Time Waster Tuesday: Botticelli

Sandro Botticelli was an Italian painter of the early renaissance. However, that has nothing to do with this amazing game we love to play to waste time.

Basically, when we were kids, games like I Spy and 20 Questions got boring very quickly. I grew up in a logical family, and games like those just didn’t stimulate our minds quite enough to distract during our twenty-hour drives from New Jersey to Florida. Nor did they keep us entertained while waiting in long Disney World lines, before they invented Fast Passes.

We had to come up with new ways to entertain ourselves, and to this day we continue to invent and create games that fit our specific waiting situation. However, we always tend to fall back on this old classic: Botticelli.

Basic game play is two layers. The first is similar to a general game of Twenty Questions, but with a few twists. First, there is no question limit on the yes or no questions. You can ask as many as you would like, as long as you earn them. Second, the person who is “It” in this game is always acting as a real person or fictional character – none of these places or things! Last, the “It” tells all the other players the first letter* of the name of their person or character.

So, I said you have to earn these “Free Questions,” and that brings us to the second layer of the game. In order to earn a question, the players must stump the “It” person, by asking tricky questions about other people or characters starting with the same letter.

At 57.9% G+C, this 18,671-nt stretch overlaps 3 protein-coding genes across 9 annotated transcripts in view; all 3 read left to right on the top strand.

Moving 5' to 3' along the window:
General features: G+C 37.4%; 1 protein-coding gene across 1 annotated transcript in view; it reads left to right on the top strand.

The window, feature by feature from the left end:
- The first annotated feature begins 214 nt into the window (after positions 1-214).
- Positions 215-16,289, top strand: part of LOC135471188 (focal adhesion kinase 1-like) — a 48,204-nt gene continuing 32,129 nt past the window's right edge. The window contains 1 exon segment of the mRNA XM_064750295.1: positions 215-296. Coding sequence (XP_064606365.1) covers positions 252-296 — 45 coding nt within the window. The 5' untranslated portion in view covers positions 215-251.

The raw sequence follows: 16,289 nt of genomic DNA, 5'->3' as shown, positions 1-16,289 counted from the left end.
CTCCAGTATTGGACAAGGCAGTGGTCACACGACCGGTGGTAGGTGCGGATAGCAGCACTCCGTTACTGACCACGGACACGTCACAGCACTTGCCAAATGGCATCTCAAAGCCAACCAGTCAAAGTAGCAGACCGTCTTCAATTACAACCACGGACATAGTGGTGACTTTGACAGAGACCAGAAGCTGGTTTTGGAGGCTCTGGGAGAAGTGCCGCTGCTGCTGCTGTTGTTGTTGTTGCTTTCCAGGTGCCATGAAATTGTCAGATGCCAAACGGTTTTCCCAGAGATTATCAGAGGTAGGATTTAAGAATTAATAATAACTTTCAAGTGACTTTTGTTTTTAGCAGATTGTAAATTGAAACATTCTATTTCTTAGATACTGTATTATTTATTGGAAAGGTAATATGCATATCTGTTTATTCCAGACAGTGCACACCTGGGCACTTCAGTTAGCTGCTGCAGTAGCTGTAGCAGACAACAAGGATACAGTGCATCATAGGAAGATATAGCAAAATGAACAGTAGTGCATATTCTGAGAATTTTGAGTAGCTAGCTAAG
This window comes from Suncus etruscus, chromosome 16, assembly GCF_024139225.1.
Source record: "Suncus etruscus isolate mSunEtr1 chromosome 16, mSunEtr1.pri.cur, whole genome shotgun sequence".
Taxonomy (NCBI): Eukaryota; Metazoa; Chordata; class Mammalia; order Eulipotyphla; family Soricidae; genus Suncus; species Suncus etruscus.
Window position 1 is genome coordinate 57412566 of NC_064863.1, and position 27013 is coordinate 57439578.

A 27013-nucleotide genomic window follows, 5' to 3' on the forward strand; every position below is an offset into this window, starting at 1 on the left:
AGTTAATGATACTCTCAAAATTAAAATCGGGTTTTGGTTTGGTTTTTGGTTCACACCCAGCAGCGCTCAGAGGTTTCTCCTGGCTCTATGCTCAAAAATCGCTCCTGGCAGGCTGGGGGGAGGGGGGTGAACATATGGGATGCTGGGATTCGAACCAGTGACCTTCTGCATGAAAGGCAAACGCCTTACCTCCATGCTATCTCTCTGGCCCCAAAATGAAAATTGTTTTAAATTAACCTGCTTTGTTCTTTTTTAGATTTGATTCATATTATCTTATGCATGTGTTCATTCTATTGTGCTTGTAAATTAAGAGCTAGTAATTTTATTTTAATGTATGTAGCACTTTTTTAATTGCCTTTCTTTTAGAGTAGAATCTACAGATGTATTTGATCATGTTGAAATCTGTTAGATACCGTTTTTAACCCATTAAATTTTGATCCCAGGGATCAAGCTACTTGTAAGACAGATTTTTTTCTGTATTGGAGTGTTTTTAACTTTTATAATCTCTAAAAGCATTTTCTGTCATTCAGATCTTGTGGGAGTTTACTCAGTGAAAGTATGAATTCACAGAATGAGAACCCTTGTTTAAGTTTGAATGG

Sound complicated enough? Let’s look at a few examples.

Example Game 1: The letter of the person/character is M
Player: Did your name change from Mortimer to what it is now?
It: No, I’m not Mickey Mouse.

The clue the player gave was far too simple, and so the “It” player knew immediately to say they were not Mickey Mouse, preventing the player from earning a free question. But what happens if the player does stump “It”?

Example Game 2: The letter of the person/character is M
Player: Did your name change from Mortimer to what it is now?
It: Umm, I have no idea!**
Player: I get a free question! Are you a real person?
It: No.

The goal of the players is to continue to stump “It” until they have earned enough Free Questions to figure out the person or character “It” has been thinking of from the beginning. Once this occurs, a player will ask a last stumping question, to which “It” will respond: Yes I am Blank. The player that asked the last question becomes the next “It” and the game starts again on a new letter.

It’s seems more complicated than it is, but any geeks like you should be able to grasp it pretty quickly. We taught a few new friends while waiting in line at PaxEast in March, and they caught on. If the game is too broad for your group or family, try playing a variation like we do:

Disney Botticelli: “It” must be a Disney character or related real person. However, players can stump “It” using any Disney or non-Disney character or real person starting with the given letter. Try this with any large fandom.